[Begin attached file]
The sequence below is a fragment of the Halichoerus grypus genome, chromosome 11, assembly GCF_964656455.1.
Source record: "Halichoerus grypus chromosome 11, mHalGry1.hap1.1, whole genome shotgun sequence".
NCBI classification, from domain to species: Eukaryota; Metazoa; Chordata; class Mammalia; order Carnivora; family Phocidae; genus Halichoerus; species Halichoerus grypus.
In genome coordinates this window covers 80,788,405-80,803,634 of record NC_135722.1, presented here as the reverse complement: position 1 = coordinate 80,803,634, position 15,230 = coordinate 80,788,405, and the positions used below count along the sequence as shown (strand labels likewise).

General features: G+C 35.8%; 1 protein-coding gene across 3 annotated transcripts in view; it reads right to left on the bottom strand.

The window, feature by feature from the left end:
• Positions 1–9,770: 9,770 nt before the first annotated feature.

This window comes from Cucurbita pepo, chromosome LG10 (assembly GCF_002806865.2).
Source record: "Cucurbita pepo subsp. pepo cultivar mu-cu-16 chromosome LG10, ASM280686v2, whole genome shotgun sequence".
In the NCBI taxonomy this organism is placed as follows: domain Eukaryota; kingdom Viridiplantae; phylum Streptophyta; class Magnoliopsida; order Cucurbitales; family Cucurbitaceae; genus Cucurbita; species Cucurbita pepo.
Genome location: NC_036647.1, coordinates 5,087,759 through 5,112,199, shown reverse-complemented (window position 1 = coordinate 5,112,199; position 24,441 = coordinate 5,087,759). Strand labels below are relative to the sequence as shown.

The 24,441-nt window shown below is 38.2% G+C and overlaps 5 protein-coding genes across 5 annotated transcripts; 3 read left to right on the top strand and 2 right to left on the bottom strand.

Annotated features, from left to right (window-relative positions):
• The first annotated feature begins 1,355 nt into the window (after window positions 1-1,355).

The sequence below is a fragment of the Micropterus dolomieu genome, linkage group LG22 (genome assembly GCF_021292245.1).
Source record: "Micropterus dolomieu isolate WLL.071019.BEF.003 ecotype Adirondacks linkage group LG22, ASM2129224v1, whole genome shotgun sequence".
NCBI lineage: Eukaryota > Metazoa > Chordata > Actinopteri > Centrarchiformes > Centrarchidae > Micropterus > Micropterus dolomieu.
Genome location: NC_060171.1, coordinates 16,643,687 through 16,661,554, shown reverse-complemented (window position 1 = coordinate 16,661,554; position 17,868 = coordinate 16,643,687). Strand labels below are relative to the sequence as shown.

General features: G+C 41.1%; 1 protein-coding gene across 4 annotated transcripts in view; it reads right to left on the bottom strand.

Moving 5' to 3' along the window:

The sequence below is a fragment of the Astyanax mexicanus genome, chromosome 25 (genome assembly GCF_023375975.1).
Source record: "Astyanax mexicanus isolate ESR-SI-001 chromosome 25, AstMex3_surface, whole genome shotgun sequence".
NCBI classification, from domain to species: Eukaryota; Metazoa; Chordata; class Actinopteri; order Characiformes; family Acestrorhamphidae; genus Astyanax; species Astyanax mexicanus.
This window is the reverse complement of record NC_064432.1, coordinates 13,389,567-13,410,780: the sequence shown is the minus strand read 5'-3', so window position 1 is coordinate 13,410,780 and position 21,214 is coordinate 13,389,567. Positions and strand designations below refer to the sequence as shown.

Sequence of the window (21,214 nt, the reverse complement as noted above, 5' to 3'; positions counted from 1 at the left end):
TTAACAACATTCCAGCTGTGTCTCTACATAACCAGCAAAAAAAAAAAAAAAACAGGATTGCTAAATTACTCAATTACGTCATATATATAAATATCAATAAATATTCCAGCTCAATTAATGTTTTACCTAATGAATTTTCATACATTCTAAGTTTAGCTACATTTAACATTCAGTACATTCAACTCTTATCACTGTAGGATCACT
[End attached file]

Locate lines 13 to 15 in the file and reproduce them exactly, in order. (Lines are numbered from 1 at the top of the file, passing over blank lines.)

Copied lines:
Annotated features, from left to right (window-relative positions):
• The first annotated feature begins 1,355 nt into the window (after window positions 1-1,355).

The sequence below is a fragment of the Micropterus dolomieu genome, linkage group LG22 (genome assembly GCF_021292245.1).